Hello everyone, I’m Allison Arthur with Soliant Consulting.
My team and I have been exploring the best ways to transition from Salesforce Classic to Lightning, as we help our clients through the process. Through these experiences, we have developed a list of Best Practices, and today I’d like to share those with you.
Step One: Set Transition Goals
First, as attractive as Lightning is, some organizations are either just not ready for the change operationally, or they don’t need the new functionality enough to invest in a transition for their entire team.
However, if a switch to Lightning will enhance your business offerings, empower your team, or drive efficiency in your operations, either now or in the future, it’s time to outline your strategy.
First, you need to determine what you need Salesforce to do that Classic can’t handle for you. What do you want to accomplish with Lightning? Work with your business leaders and team members to outline your goals and prioritize features in Lightning.
Step Two: Map Workflows
Next, to get a good return on investment in Lightning, your internal processes have to mirror your tools. So, if you move forward with a Lightning transition, you have to adjust your business operations too. Otherwise, you risk setting up roadblocks between your tools and your teams.
To avoid these roadblocks, work with your team to outline all existing and proposed processes before moving on to development. If someone expresses hesitation or concern over how things will work in Lightning, don’t move forward without coming to some sort of resolution. Don’t forget, everyone uses Salesforce differently. Include as many people as possible in this discussion to ensure a flawless transition.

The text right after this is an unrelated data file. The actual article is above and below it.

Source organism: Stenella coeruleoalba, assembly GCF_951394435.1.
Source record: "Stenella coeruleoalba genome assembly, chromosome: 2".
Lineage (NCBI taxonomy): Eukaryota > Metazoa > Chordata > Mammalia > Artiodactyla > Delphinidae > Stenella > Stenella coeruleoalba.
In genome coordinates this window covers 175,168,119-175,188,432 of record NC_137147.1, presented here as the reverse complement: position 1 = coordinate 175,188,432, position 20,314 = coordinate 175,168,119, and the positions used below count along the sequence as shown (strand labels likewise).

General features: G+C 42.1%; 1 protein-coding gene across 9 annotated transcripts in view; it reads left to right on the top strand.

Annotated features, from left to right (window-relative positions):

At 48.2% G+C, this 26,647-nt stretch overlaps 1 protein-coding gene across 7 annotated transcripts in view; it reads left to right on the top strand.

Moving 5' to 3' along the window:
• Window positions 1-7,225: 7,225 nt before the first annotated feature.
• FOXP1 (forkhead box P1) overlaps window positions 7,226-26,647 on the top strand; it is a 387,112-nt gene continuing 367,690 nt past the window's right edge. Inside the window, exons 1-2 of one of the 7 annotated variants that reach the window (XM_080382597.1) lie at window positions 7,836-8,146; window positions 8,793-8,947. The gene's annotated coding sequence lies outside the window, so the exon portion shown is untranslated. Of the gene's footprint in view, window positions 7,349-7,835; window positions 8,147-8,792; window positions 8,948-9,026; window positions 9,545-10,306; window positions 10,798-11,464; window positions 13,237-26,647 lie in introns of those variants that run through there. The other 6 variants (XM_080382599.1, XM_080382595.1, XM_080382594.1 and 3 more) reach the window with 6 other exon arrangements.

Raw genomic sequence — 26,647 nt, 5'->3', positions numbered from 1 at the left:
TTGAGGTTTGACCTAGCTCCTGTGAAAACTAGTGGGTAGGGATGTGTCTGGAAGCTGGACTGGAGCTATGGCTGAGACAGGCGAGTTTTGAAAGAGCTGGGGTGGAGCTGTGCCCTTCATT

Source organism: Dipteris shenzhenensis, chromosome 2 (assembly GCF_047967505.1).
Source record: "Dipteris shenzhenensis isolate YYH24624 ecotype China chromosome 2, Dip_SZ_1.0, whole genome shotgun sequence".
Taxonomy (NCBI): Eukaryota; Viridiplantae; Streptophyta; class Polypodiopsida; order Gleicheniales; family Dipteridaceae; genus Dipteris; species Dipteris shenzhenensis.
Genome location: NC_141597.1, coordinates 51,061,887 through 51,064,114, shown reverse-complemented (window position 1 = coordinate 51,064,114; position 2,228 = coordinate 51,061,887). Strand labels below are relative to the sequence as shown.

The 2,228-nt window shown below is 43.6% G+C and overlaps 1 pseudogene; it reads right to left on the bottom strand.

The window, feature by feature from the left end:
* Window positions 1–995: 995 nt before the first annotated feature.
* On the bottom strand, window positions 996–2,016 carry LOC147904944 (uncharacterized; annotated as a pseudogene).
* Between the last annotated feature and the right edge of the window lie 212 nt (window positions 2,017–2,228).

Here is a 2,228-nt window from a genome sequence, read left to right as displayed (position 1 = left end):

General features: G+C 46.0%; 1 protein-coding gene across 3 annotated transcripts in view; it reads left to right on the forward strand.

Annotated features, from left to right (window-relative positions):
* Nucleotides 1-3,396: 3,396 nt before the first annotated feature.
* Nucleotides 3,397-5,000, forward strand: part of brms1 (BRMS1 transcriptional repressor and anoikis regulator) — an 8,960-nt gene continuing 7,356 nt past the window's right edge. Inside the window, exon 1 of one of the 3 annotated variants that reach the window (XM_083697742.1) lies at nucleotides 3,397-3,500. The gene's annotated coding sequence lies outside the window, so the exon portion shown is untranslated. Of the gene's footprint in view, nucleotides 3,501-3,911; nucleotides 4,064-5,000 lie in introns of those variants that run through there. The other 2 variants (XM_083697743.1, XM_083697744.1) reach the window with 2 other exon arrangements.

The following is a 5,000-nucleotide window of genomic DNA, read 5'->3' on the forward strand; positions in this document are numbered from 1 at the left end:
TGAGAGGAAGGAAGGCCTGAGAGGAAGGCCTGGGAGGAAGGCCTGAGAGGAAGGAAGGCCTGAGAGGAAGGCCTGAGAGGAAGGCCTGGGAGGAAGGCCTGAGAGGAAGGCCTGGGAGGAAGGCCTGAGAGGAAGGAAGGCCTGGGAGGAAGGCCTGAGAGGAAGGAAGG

Step Three: Development Guide
Once you have a roadmap for what you would like to do with Lightning, you’re ready to move on to a plan on how to make it all happen. This step is crucial to the process. A clear guide for your development team reduces risks and hiccups in the transition before you even start.
Start with your prioritized Lightning functionality. Then, rank features from there. Consider how everything ties together. Do specific developers and admins need to tackle pieces together or separately? Outline their schedules to avoid overlaps in needs and consequent roadblocks.
Don’t forget about design in your ultimate user experience. You want layouts that your users can easily navigate and easily understand. Otherwise, the transition will confuse your team members instead of empowering them.
If you’re planning on integrating Lightning with outside systems, pause to consider how this will affect the platform and your team’s needs. Integrations are great and takes Salesforce to the next level. But they often throw wrenches into your plans. Take some time to explore what your development team needs. Then add capabilities to your implementation through integrations.
Step Four: Readiness Check
Your next step is quick and easy. You just run a Lightning readiness check. It can uncover unforeseen bugs or org incompatibilities you may have missed. It’s a great extra review to keep things from falling through the cracks.